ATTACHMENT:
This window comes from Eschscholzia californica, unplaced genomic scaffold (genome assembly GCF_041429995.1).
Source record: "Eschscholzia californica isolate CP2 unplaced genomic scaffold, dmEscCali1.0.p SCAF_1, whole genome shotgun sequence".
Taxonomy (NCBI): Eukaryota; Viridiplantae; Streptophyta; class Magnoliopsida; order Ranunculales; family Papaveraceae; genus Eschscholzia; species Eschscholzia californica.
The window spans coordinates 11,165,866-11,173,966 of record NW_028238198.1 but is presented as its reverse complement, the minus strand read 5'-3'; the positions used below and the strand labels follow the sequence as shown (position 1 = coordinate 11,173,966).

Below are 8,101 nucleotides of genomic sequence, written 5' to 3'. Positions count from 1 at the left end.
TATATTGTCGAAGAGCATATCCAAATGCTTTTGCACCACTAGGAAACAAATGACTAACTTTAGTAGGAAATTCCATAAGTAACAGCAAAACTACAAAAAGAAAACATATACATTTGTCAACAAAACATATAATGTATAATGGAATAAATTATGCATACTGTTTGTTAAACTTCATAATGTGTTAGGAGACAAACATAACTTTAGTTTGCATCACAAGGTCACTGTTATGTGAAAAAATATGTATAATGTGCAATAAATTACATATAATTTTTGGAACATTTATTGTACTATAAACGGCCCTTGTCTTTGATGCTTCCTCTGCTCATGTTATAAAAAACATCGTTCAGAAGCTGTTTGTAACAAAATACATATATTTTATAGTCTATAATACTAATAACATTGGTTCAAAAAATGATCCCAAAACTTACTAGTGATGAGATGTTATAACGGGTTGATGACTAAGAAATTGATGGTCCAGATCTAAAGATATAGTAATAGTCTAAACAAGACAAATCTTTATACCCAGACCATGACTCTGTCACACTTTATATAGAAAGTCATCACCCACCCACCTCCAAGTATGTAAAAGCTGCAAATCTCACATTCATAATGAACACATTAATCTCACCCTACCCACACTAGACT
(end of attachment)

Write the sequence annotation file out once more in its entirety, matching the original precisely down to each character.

This window comes from Eschscholzia californica, unplaced genomic scaffold (genome assembly GCF_041429995.1).
Source record: "Eschscholzia californica isolate CP2 unplaced genomic scaffold, dmEscCali1.0.p SCAF_1, whole genome shotgun sequence".
Taxonomy (NCBI): Eukaryota; Viridiplantae; Streptophyta; class Magnoliopsida; order Ranunculales; family Papaveraceae; genus Eschscholzia; species Eschscholzia californica.
The window spans coordinates 11,165,866-11,173,966 of record NW_028238198.1 but is presented as its reverse complement, the minus strand read 5'-3'; the positions used below and the strand labels follow the sequence as shown (position 1 = coordinate 11,173,966).

Below are 8,101 nucleotides of genomic sequence, written 5' to 3'. Positions count from 1 at the left end.
TATATTGTCGAAGAGCATATCCAAATGCTTTTGCACCACTAGGAAACAAATGACTAACTTTAGTAGGAAATTCCATAAGTAACAGCAAAACTACAAAAAGAAAACATATACATTTGTCAACAAAACATATAATGTATAATGGAATAAATTATGCATACTGTTTGTTAAACTTCATAATGTGTTAGGAGACAAACATAACTTTAGTTTGCATCACAAGGTCACTGTTATGTGAAAAAATATGTATAATGTGCAATAAATTACATATAATTTTTGGAACATTTATTGTACTATAAACGGCCCTTGTCTTTGATGCTTCCTCTGCTCATGTTATAAAAAACATCGTTCAGAAGCTGTTTGTAACAAAATACATATATTTTATAGTCTATAATACTAATAACATTGGTTCAAAAAATGATCCCAAAACTTACTAGTGATGAGATGTTATAACGGGTTGATGACTAAGAAATTGATGGTCCAGATCTAAAGATATAGTAATAGTCTAAACAAGACAAATCTTTATACCCAGACCATGACTCTGTCACACTTTATATAGAAAGTCATCACCCACCCACCTCCAAGTATGTAAAAGCTGCAAATCTCACATTCATAATGAACACATTAATCTCACCCTACCCACACTAGACT